Remembering Nino Rota
When it appeared in 1981, Hal Willner’s Amacord Nino Rota kick-started the phenomenon of tribute albums. The New York producer gathered a bunch of musicians — among them Carla Bley, Jaki Byard, Bill Frisell, Chris Stein and Debbie Harry, Steve Lacy, and the then-unknown Wynton Marsalis — to take a variety of approaches, in various combinations, to Rota’s music for the films of Federico Fellini.
Last night, as part of the EFG London Jazz Festival, Willner presented a greatly expanded version of the project, featuring only two of the original participants — Bley and her partner, the bass guitarist Steve Swallow — but adding a bunch of new pieces arranged by and featuring the likes of Mike Gibbs, John Etheridge, Kate St John, Steve Beresford, Rita Marcotulli, Nitin Sawhney, Giancarlo Vulcano, Karen Mantler and Steven Bernstein. Now opened up to include Rota’s music from non-Fellini films, the evening contained almost too many wonderful moments to remember.
Those I carried away with me included Beresford’s use of B.J. Cole’s outrageously eloquent steel guitar on music from Il Bidone; the expansion of Bley’s brilliant arrangement of themes from 8 1/2; Mantler’s deployment of her own chromatic harmonica during her marvellous settings of the various themes from The Godfather; the emotions that surged to the surface during Gibbs’s arrangement of music from The Glass Mountain (a 1949 film directed by Henry Cass and Edoardo Anton, and starring Michael Denison and Dulcie Gray); and the very moving conclusion, which found Sawhney at the piano, meditating on melodies from La Strada, accompanied by string quartet and bass flute.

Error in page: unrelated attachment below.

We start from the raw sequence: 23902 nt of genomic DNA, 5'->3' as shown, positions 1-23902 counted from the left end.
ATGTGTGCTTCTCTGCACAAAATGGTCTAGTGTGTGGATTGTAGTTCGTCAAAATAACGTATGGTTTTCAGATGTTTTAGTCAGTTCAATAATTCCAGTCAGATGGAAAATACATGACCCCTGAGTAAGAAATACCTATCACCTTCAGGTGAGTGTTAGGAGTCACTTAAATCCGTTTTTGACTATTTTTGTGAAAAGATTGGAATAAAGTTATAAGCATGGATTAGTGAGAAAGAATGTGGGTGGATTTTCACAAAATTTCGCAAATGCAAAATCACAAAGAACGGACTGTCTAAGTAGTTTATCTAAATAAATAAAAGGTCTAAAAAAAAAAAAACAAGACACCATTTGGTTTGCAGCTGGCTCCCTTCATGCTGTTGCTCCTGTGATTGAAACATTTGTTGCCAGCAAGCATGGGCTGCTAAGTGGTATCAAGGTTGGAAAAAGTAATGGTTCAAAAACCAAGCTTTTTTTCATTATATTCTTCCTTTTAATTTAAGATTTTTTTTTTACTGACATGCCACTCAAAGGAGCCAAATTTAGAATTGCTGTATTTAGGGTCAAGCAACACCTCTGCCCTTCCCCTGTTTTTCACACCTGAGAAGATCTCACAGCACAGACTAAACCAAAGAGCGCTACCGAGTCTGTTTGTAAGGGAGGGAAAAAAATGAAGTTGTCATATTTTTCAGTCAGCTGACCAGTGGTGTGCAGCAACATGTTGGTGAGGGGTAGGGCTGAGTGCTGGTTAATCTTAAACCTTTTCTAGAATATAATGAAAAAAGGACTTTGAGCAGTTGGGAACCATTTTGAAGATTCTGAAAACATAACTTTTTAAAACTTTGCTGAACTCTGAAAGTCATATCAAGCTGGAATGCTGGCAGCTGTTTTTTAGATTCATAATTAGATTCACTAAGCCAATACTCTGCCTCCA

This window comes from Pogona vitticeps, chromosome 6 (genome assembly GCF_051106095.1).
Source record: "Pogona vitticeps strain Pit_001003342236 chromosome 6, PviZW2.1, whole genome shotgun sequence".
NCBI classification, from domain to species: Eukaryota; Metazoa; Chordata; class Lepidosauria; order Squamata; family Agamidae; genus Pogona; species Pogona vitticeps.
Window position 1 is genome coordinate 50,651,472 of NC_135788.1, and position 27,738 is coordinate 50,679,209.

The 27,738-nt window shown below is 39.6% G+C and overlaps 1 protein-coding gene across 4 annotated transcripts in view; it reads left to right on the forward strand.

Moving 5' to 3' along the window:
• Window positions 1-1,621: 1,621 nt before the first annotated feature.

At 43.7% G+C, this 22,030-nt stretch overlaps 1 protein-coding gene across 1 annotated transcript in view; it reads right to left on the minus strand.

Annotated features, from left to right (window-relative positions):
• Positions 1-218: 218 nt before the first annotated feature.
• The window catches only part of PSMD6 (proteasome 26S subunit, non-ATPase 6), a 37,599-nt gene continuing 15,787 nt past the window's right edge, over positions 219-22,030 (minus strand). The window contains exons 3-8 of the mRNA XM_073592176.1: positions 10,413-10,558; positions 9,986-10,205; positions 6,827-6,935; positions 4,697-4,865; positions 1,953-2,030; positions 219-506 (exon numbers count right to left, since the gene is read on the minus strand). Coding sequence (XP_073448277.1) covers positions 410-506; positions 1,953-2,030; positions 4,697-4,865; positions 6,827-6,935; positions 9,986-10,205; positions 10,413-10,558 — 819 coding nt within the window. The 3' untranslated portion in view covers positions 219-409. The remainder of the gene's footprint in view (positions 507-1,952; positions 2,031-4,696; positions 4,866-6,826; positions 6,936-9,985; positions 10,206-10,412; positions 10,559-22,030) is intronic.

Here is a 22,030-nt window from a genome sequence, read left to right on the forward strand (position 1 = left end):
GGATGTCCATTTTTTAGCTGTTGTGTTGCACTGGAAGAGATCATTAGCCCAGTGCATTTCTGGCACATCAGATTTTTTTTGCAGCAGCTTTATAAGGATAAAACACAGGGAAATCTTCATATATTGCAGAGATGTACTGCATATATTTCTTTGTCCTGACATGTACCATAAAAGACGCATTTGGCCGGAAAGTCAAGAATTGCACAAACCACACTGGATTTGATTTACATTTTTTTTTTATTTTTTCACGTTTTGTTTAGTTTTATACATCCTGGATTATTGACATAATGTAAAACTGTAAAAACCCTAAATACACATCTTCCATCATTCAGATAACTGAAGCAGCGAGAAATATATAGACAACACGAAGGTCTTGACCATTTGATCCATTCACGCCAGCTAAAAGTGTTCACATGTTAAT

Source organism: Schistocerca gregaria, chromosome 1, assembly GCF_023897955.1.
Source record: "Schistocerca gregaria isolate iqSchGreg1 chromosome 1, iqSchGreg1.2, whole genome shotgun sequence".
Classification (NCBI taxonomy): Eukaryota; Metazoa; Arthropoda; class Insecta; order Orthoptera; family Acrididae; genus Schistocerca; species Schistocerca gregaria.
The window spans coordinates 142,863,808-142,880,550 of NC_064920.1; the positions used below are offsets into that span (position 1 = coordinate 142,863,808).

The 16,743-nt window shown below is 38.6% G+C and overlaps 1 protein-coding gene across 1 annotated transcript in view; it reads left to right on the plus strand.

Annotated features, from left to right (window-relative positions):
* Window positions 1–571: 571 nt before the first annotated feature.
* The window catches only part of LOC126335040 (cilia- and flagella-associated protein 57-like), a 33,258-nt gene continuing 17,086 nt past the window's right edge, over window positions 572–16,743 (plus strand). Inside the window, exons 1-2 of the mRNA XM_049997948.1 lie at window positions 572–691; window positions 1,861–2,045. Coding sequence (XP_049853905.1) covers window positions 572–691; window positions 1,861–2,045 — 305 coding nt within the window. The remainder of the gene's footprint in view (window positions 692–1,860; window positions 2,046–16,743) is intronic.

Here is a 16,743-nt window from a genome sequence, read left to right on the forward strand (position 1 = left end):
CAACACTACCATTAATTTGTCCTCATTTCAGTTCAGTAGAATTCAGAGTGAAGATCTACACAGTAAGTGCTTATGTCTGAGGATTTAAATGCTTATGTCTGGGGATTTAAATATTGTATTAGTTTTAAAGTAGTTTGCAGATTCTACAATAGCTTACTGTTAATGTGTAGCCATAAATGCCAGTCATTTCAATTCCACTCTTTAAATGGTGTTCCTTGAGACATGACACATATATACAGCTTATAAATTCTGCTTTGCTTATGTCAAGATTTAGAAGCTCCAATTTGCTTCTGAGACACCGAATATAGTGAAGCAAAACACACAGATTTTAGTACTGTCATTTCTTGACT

I felt a little less warm towards the brief appearances of Marc Almond and Richard Strange, delivering songs from Fellini’s Casanova films. But the arrangers were fortunate to be able to call on the services of a terrific orchestra, whose soloists included the wonderful brazen trombonist Barnaby Dickinson, the feather-tongued tenor saxophonist Julian Siegel, the deft guitarist John Etheridge, Bernstein on slide trumpet (surely the most Felliniesque of instruments), and Marcotulli, who contributed a fine piano improvisation to The Glass Mountain. Topped and tailed — with typically Willnerian hipster ingenuity — by recordings of Ken Nordine reading Shel Silverstein’s poem “Where the Sidewalk Ends”, the result was a two-and-a-half-hour triumph.